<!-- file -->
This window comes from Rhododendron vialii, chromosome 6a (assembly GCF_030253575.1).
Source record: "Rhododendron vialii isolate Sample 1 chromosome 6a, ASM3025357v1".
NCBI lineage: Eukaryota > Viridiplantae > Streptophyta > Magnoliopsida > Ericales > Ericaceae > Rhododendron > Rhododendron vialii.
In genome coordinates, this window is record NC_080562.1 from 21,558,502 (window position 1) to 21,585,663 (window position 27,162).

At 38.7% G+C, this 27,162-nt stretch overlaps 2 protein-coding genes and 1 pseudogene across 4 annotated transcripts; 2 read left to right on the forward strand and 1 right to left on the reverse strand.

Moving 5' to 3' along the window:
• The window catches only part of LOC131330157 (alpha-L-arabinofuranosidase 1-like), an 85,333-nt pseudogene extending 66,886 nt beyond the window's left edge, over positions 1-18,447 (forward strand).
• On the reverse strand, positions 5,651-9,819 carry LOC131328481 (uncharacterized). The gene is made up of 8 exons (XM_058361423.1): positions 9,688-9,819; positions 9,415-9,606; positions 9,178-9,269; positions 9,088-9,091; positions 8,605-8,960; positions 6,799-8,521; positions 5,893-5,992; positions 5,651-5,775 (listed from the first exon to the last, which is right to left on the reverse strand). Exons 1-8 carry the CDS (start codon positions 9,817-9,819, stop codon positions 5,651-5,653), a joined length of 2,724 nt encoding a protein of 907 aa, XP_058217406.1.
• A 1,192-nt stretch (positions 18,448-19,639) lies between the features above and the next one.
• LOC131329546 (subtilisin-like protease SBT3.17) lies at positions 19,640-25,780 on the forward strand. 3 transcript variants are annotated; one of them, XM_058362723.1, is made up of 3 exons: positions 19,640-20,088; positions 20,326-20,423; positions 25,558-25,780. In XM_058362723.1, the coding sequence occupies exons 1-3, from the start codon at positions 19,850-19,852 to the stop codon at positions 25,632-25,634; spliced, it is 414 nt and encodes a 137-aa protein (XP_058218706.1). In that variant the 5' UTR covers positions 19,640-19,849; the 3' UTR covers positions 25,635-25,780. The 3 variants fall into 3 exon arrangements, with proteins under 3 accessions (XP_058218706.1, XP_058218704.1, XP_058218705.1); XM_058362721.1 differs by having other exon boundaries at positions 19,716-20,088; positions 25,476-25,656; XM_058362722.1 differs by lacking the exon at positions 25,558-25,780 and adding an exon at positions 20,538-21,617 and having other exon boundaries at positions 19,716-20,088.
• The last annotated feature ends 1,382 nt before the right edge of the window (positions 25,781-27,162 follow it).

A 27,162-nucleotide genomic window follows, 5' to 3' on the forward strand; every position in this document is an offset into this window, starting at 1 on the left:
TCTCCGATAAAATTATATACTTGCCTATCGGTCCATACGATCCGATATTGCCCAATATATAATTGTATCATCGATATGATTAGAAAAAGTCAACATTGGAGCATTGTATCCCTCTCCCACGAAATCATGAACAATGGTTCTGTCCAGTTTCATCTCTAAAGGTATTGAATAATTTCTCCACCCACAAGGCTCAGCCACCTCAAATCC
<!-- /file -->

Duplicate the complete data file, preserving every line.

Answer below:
This window comes from Rhododendron vialii, chromosome 6a (assembly GCF_030253575.1).
Source record: "Rhododendron vialii isolate Sample 1 chromosome 6a, ASM3025357v1".
NCBI lineage: Eukaryota > Viridiplantae > Streptophyta > Magnoliopsida > Ericales > Ericaceae > Rhododendron > Rhododendron vialii.
In genome coordinates, this window is record NC_080562.1 from 21,558,502 (window position 1) to 21,585,663 (window position 27,162).

At 38.7% G+C, this 27,162-nt stretch overlaps 2 protein-coding genes and 1 pseudogene across 4 annotated transcripts; 2 read left to right on the forward strand and 1 right to left on the reverse strand.

Moving 5' to 3' along the window:
• The window catches only part of LOC131330157 (alpha-L-arabinofuranosidase 1-like), an 85,333-nt pseudogene extending 66,886 nt beyond the window's left edge, over positions 1-18,447 (forward strand).
• On the reverse strand, positions 5,651-9,819 carry LOC131328481 (uncharacterized). The gene is made up of 8 exons (XM_058361423.1): positions 9,688-9,819; positions 9,415-9,606; positions 9,178-9,269; positions 9,088-9,091; positions 8,605-8,960; positions 6,799-8,521; positions 5,893-5,992; positions 5,651-5,775 (listed from the first exon to the last, which is right to left on the reverse strand). Exons 1-8 carry the CDS (start codon positions 9,817-9,819, stop codon positions 5,651-5,653), a joined length of 2,724 nt encoding a protein of 907 aa, XP_058217406.1.
• A 1,192-nt stretch (positions 18,448-19,639) lies between the features above and the next one.
• LOC131329546 (subtilisin-like protease SBT3.17) lies at positions 19,640-25,780 on the forward strand. 3 transcript variants are annotated; one of them, XM_058362723.1, is made up of 3 exons: positions 19,640-20,088; positions 20,326-20,423; positions 25,558-25,780. In XM_058362723.1, the coding sequence occupies exons 1-3, from the start codon at positions 19,850-19,852 to the stop codon at positions 25,632-25,634; spliced, it is 414 nt and encodes a 137-aa protein (XP_058218706.1). In that variant the 5' UTR covers positions 19,640-19,849; the 3' UTR covers positions 25,635-25,780. The 3 variants fall into 3 exon arrangements, with proteins under 3 accessions (XP_058218706.1, XP_058218704.1, XP_058218705.1); XM_058362721.1 differs by having other exon boundaries at positions 19,716-20,088; positions 25,476-25,656; XM_058362722.1 differs by lacking the exon at positions 25,558-25,780 and adding an exon at positions 20,538-21,617 and having other exon boundaries at positions 19,716-20,088.
• The last annotated feature ends 1,382 nt before the right edge of the window (positions 25,781-27,162 follow it).

A 27,162-nucleotide genomic window follows, 5' to 3' on the forward strand; every position in this document is an offset into this window, starting at 1 on the left:
TCTCCGATAAAATTATATACTTGCCTATCGGTCCATACGATCCGATATTGCCCAATATATAATTGTATCATCGATATGATTAGAAAAAGTCAACATTGGAGCATTGTATCCCTCTCCCACGAAATCATGAACAATGGTTCTGTCCAGTTTCATCTCTAAAGGTATTGAATAATTTCTCCACCCACAAGGCTCAGCCACCTCAAATCC